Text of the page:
Wednesday 23 December 2020

As also happened yesterday, the female Peregrine was in her usual place on the tower of the Household Cavalry Barracks when she was joined by the male, who sidled up to her. She didn't like this and gave him an intimidating look which caused him to fly away. Perhaps he should have brought her a pigeon ...

... of which there are plenty under the tower.

Four Grey Heron nests on the island were occupied. This is the third one, just to the west of the previous two, a small nest that was started last year and abandoned. It needs a lot of building up.

The fourth nest is right at the west end of the island, again left over from last year but quite a substantial structure that will serve as it is.

The shrubbery near the bridge always has at least one Jay in it waiting to grab a peanut from my hand, and any number of Great Tits expecting pine nuts. 

Female and male Chaffinches from the family in the holly trees here.

A small group of Long-Tailed Tits visited a feeder in the Dell which is stocked with mealworms.

A pair of Carrion Crows enjoyed a KFC takeaway.

The Hyacinth Macaws were having their daily outing.

A Herring Gull investigated a strange orange thing. It didn't know what it was and left it. I couldn't work it out either. It was folded in four and quite hard, and looked as it is was made from melted sugar. 

After a Herring Gull had finished with a crayfish it caught, a Coot picked out the last remaining scraps.

The Goldeneye was in his usual place at the east end of the Serpentine.

In the Italian Garden, a Tufted Duck ...

... and a Mallard had a power shower under a fountain. Wet feathers are easier to preen.

There is a foxes' earth under a tree at the foot of Buck Hill, just across the path from the Henry Moore sculpture.


  1. It must be a scary proposition to have an spouse that is a larger than you are by a third, is usually in a very foul mood, and has the wherewithal to make her displeasure felt. Poor male Peregrine.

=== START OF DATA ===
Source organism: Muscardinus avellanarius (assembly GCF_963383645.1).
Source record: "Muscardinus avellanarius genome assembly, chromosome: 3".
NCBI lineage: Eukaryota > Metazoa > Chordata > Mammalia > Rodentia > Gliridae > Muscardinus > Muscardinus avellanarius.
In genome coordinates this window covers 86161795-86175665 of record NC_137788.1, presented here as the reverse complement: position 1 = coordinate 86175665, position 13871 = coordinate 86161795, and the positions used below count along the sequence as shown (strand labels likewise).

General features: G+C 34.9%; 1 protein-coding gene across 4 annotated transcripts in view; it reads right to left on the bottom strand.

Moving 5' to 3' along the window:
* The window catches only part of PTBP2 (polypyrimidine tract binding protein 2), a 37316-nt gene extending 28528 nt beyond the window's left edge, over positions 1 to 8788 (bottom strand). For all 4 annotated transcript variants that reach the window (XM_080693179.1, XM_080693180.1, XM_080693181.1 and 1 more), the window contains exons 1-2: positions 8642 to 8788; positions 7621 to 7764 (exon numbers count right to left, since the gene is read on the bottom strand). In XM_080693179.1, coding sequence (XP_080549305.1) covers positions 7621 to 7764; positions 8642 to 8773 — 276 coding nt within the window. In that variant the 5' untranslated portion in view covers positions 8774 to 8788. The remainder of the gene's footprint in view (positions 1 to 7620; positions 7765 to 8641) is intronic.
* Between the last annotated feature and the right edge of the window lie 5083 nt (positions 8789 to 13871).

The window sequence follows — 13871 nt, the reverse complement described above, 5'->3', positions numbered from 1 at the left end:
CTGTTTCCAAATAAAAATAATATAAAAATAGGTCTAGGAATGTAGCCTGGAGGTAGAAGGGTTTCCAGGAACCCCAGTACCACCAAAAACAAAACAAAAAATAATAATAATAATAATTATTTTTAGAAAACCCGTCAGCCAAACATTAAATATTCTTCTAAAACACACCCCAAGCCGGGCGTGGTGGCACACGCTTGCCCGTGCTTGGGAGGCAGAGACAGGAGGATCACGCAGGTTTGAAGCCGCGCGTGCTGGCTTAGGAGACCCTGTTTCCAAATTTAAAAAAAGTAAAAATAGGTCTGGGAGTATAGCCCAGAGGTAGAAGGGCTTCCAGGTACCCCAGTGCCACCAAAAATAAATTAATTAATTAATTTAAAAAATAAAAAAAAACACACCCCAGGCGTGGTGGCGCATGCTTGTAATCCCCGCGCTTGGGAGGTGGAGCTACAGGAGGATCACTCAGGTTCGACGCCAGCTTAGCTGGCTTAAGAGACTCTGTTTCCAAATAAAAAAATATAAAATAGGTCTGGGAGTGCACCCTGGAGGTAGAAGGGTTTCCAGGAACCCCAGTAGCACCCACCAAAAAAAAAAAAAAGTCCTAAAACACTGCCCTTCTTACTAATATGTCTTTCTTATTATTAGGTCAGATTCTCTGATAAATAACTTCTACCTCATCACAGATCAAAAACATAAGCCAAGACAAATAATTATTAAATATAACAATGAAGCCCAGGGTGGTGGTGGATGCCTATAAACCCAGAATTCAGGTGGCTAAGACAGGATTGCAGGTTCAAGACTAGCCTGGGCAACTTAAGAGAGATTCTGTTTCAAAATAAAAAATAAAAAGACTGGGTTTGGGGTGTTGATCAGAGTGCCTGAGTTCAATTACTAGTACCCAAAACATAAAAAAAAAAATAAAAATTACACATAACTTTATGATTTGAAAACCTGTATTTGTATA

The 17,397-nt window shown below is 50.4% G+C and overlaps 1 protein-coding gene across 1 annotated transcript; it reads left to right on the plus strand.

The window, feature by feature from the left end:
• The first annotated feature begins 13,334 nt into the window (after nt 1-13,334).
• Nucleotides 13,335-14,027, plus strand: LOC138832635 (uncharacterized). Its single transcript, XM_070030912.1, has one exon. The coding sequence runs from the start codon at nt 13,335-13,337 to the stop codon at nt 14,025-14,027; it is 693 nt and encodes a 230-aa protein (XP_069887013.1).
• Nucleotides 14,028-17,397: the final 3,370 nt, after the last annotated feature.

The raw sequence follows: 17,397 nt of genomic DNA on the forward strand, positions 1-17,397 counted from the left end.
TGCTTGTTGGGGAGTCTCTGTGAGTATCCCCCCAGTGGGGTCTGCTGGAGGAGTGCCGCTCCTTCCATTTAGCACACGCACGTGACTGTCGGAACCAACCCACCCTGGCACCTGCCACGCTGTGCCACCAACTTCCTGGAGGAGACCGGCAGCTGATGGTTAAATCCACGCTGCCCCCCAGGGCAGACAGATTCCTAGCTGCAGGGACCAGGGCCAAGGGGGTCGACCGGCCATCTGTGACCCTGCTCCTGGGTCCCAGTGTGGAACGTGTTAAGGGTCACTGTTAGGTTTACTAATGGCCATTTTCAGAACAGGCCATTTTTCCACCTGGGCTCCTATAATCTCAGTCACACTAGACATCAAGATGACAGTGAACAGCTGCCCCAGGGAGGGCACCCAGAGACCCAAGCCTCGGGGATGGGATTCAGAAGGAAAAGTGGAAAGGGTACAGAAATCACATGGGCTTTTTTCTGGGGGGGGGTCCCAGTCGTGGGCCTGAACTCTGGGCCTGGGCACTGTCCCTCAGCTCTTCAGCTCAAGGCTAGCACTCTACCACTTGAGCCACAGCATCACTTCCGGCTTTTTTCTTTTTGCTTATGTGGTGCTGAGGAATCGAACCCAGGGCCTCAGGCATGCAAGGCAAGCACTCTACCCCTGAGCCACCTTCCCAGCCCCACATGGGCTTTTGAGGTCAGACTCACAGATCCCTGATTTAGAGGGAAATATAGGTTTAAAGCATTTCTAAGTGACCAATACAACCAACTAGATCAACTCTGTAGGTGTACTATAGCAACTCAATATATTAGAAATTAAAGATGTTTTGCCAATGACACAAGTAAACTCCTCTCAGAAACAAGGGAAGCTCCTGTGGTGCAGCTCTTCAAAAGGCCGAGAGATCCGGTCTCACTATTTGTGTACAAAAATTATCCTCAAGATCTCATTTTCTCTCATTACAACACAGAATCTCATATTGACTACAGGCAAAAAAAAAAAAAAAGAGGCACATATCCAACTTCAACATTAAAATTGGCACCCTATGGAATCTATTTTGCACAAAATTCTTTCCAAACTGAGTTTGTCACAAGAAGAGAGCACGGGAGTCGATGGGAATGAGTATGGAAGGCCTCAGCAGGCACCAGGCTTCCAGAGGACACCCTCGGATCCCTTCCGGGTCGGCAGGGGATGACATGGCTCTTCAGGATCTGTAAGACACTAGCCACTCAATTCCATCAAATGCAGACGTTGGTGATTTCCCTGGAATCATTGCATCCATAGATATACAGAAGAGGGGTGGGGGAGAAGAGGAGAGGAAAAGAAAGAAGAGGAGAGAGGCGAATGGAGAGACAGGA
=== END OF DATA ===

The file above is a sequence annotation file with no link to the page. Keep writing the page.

I imagine Jays and Great Tits at the shrubbery will make you run the gaunlet daily!

    1. It's not an unfamiliar situation in the human world.

      But there is no gauntlet more pleasant to run than one composed of hungry birds, when one has the means to satisfy their hunger.

  2. That apparent pugnacity is partly down to the female, at this time of the year, being motivated to have the tiercel demonstrate that he has the wherewithal to provide for her and a brood of three or four later in the year when she is on eggs/tending young and her ability to hunt constrained by having to stay very close to the nest. His hunting ability can make a real difference in breeding success, so she has a pretty valid reason to be demanding.

    There is also a real benefit to being large and aggressive when potential threats to eggs and young need to be driven off.

    1. They haven't got around to nesting yet. Wish they would soon.

  3. Indeed not. But the process of renewing the pair bond/courtship should kick off in earnest very soon.

  4. Went out a few days ago, there was a lady, Julia-if I remember correctly, feeding pine nuts to the tit population. She also got a jay pick some peanuts from her hand-which finally gave me a chance to take a few nice shots of it (been trying to shoot a jay for a while). A long-tailed tit also flew in, but disappeared as fast as it came.

    1. Yes, Julia is one of the few humans whom the birds trust absolutely.

      With Long-Tailed Tits you need to ascertain which direction the flock is moving in. Although individual birds zap around at high speed, the flock as a whole moves only at walking pace, making it fairly easy to photograph birds.